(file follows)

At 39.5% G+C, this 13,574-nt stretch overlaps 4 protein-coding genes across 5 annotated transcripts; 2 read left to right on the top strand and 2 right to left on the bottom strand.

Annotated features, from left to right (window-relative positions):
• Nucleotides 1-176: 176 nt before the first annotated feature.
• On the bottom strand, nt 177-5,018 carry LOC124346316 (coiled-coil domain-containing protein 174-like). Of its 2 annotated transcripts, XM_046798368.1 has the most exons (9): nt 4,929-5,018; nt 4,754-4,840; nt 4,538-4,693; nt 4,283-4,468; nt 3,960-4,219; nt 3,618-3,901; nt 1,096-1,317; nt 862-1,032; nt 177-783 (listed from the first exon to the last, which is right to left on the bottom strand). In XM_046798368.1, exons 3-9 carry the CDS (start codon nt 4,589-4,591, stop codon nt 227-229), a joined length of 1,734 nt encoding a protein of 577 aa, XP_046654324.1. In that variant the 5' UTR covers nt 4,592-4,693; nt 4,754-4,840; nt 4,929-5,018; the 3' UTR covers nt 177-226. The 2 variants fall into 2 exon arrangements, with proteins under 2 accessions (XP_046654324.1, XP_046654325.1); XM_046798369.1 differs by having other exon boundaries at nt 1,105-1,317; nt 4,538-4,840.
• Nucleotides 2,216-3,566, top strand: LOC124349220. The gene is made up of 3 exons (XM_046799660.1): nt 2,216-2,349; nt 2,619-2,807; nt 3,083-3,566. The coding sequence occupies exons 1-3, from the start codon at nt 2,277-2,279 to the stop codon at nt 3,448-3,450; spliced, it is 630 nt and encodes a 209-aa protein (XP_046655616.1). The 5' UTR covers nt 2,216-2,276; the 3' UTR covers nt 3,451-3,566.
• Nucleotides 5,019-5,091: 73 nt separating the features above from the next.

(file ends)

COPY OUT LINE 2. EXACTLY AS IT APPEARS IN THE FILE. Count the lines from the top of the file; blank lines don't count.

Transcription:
Annotated features, from left to right (window-relative positions):